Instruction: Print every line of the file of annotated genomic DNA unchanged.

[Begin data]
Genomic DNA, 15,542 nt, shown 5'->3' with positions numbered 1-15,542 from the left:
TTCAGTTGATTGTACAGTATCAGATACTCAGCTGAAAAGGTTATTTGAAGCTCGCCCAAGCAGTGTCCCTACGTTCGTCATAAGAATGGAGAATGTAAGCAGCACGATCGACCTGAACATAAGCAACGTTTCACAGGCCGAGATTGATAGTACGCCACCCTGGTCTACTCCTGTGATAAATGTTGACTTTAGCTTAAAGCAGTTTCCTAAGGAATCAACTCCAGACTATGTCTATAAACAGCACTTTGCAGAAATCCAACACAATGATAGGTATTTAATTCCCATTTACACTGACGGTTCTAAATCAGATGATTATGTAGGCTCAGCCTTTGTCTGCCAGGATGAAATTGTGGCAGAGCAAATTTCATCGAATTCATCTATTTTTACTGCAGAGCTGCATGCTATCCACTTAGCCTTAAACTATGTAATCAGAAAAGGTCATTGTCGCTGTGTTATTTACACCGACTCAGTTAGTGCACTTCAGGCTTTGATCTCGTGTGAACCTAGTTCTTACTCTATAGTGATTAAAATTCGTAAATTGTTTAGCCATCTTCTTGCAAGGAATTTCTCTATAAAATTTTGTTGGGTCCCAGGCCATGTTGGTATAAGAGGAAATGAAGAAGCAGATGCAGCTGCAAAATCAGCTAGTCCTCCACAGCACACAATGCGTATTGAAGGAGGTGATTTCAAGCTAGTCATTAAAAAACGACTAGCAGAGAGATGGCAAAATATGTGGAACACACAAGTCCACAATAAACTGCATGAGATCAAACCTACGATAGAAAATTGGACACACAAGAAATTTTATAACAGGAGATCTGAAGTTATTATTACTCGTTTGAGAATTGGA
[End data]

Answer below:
Genomic DNA, 15,542 nt, shown 5'->3' with positions numbered 1-15,542 from the left:
TTCAGTTGATTGTACAGTATCAGATACTCAGCTGAAAAGGTTATTTGAAGCTCGCCCAAGCAGTGTCCCTACGTTCGTCATAAGAATGGAGAATGTAAGCAGCACGATCGACCTGAACATAAGCAACGTTTCACAGGCCGAGATTGATAGTACGCCACCCTGGTCTACTCCTGTGATAAATGTTGACTTTAGCTTAAAGCAGTTTCCTAAGGAATCAACTCCAGACTATGTCTATAAACAGCACTTTGCAGAAATCCAACACAATGATAGGTATTTAATTCCCATTTACACTGACGGTTCTAAATCAGATGATTATGTAGGCTCAGCCTTTGTCTGCCAGGATGAAATTGTGGCAGAGCAAATTTCATCGAATTCATCTATTTTTACTGCAGAGCTGCATGCTATCCACTTAGCCTTAAACTATGTAATCAGAAAAGGTCATTGTCGCTGTGTTATTTACACCGACTCAGTTAGTGCACTTCAGGCTTTGATCTCGTGTGAACCTAGTTCTTACTCTATAGTGATTAAAATTCGTAAATTGTTTAGCCATCTTCTTGCAAGGAATTTCTCTATAAAATTTTGTTGGGTCCCAGGCCATGTTGGTATAAGAGGAAATGAAGAAGCAGATGCAGCTGCAAAATCAGCTAGTCCTCCACAGCACACAATGCGTATTGAAGGAGGTGATTTCAAGCTAGTCATTAAAAAACGACTAGCAGAGAGATGGCAAAATATGTGGAACACACAAGTCCACAATAAACTGCATGAGATCAAACCTACGATAGAAAATTGGACACACAAGAAATTTTATAACAGGAGATCTGAAGTTATTATTACTCGTTTGAGAATTGGA